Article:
At Laser Munich this year, fibre lasers emerged as real contenders.
Jörg Schwartz, E uropean Correspondent
Diode-pumped solid-state lasers have gained widespread use in industrial applications, a fact that might make you think that things have settled down with regard to new lasers entering the materials processing arena, or that vendors would be focusing on improving current lasers, or – often more importantly – that they would be improving how they meet new and current applications.
However, because lasers often displace other technologies when it comes to solving an application, there is always the question of which laser is best for a particular situation. Add to this the fact that new laser types enter the market and quickly replace others, which was in evidence at this year’s Laser World of Photonics show in Munich.
Fibre-coupled high-power diode lasers are major contenders for direct materials processing applications and have now become part of Trumpf GmbH & Co. KG’s lineup. The company says the beam quality enables it to replace current lamp-pumped solid-state lasers not only for soldering and conduction welding but also for keyhole welding and cutting.
Fibre-coupled diode modules (bottom), producing output of up to 100 W and running through a 100-μm fibre, are the core of Trumpf Inc.’s TruDiode 3006 diode laser system (top) for direct manufacturing applications. Several of these modules are combined into a laser unit to achieve the output of 3 kW, with a socket efficiency of up to 40 per cent.
Jens Bleher, managing director of Trumpf Laser- und Systemtechnik GmbH, said that, “If a customer uses our TruDisk diode laser instead of a slab laser with three-kilowatt output power, the electrical power consumption is reduced by a factor of ten.” This is obviously not only good for the environment but also for the operating costs. “Under typical three-shift production conditions, like in automotive production, a sample calculation gives a cost reduction from six euros to less than fifty cents per hour,” a result of not only the high efficiency – up to 40 per cent – but also of the long lifetime of the laser components.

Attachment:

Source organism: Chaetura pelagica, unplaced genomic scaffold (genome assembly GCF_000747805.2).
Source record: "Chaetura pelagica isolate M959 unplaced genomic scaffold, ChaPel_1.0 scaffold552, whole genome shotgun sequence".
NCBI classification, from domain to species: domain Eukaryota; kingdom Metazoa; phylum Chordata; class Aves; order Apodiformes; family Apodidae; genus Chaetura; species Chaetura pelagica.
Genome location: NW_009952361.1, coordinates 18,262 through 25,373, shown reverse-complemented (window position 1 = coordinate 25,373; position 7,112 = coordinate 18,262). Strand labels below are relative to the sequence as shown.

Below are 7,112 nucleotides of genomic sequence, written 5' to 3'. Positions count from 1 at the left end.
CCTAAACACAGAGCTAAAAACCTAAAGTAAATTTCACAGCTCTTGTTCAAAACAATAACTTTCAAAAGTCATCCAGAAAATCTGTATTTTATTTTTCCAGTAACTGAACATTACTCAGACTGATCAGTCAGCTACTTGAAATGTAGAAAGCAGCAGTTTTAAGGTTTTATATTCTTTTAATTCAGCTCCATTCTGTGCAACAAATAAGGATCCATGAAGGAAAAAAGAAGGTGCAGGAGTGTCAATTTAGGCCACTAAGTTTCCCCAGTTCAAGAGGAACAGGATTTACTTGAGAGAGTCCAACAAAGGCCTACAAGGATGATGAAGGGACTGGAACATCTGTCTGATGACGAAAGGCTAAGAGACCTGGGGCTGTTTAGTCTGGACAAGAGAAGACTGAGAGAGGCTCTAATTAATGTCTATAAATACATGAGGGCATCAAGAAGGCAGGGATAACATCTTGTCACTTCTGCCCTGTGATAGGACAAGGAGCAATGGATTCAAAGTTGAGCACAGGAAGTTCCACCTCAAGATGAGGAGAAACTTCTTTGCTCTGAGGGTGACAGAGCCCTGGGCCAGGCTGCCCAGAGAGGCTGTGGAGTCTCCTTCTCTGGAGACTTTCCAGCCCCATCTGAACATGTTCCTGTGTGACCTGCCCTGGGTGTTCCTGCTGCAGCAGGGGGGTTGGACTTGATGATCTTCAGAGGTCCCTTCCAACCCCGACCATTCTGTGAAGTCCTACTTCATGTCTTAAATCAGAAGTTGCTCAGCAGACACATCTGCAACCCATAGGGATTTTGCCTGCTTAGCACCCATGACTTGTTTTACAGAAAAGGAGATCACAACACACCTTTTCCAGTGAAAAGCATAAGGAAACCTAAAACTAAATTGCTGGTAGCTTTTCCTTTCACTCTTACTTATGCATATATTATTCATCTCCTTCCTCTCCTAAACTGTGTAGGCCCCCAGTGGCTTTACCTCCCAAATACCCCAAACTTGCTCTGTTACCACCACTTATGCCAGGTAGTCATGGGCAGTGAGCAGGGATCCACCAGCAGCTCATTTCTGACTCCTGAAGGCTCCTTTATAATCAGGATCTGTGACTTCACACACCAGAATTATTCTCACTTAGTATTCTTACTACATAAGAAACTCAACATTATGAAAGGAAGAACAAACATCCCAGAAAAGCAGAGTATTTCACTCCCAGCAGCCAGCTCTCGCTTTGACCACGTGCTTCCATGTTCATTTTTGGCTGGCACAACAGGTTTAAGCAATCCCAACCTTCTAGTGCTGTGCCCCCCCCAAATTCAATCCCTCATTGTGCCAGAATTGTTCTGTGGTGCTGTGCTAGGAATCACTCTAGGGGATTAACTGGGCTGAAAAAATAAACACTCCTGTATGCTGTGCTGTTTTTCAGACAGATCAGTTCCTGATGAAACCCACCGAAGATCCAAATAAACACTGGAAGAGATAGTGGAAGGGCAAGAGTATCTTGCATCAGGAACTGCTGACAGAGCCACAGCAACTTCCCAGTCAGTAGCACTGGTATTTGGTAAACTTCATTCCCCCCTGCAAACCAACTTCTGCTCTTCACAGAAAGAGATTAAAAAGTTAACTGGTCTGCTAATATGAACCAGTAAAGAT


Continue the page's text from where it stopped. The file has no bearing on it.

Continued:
The maximum output power from diode lasers has been increasing continuously over the past few years, and the new 10-kW LDF series from Laserline GmbH, delivered via a 1-mm fibre, allows a spot site in the same order with 100-mm focusing. The lasers, intended for heavy-duty industrial applications such as cladding or welding of thick sheets, use active cooling to enable a 770 × 950-mm footprint and reach efficiencies of up 45 per cent. Otherwise, the multikilowatt power range has been dominated by solid-state and CO2 lasers for decades.
And if you thought CO2 lasers were out of business, think again. They are far from it, according to their manufacturers. Vendors including Rofin-Sinar Laser GmbH note that their instruments are simple and clever. Even those from the “solid state” camp, such as Friedrich Kilian, executive vice president of Trumpf and a speaker at the World of Photonics’ Lasers in Manufacturing Congress, predict a long period where the CO2 will co-exist with its “young and aspiring” challengers.
And, indeed, progress has been made in CO2 lasers. Coherent Inc. presented its new E-150/E-1000 models – 1500 × 500 × 400 mm, including the power supply – which provide output power of 150 W and 1 kW, respectively, for small machine applications in cutting and drilling of nonmetals. “And these lasers now come with a reliability comparable to fibre lasers – including their RF [radio frequency] power supply,” said Stuart Woods, director of business development at Coherent.